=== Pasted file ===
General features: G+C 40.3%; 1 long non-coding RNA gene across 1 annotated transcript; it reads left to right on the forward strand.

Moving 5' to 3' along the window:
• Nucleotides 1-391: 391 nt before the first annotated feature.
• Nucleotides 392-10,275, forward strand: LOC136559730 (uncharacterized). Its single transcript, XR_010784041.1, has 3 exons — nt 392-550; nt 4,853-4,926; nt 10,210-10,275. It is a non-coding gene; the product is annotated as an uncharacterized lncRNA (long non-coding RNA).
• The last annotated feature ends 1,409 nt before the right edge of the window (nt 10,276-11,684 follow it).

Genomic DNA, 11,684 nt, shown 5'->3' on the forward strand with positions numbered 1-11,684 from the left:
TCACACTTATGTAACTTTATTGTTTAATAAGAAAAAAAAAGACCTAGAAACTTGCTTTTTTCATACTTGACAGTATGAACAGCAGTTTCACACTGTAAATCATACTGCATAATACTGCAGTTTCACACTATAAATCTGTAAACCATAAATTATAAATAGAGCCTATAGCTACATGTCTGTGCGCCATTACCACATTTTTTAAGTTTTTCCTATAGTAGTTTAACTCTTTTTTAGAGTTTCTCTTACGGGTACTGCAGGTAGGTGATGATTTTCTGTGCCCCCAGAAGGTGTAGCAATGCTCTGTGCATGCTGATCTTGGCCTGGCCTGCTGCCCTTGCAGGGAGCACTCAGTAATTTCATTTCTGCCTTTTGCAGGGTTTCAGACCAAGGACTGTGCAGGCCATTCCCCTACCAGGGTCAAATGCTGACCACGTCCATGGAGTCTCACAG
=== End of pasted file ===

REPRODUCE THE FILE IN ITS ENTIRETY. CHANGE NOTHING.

General features: G+C 40.3%; 1 long non-coding RNA gene across 1 annotated transcript; it reads left to right on the forward strand.

Moving 5' to 3' along the window:
• Nucleotides 1-391: 391 nt before the first annotated feature.
• Nucleotides 392-10,275, forward strand: LOC136559730 (uncharacterized). Its single transcript, XR_010784041.1, has 3 exons — nt 392-550; nt 4,853-4,926; nt 10,210-10,275. It is a non-coding gene; the product is annotated as an uncharacterized lncRNA (long non-coding RNA).
• The last annotated feature ends 1,409 nt before the right edge of the window (nt 10,276-11,684 follow it).

Genomic DNA, 11,684 nt, shown 5'->3' on the forward strand with positions numbered 1-11,684 from the left:
TCACACTTATGTAACTTTATTGTTTAATAAGAAAAAAAAAGACCTAGAAACTTGCTTTTTTCATACTTGACAGTATGAACAGCAGTTTCACACTGTAAATCATACTGCATAATACTGCAGTTTCACACTATAAATCTGTAAACCATAAATTATAAATAGAGCCTATAGCTACATGTCTGTGCGCCATTACCACATTTTTTAAGTTTTTCCTATAGTAGTTTAACTCTTTTTTAGAGTTTCTCTTACGGGTACTGCAGGTAGGTGATGATTTTCTGTGCCCCCAGAAGGTGTAGCAATGCTCTGTGCATGCTGATCTTGGCCTGGCCTGCTGCCCTTGCAGGGAGCACTCAGTAATTTCATTTCTGCCTTTTGCAGGGTTTCAGACCAAGGACTGTGCAGGCCATTCCCCTACCAGGGTCAAATGCTGACCACGTCCATGGAGTCTCACAG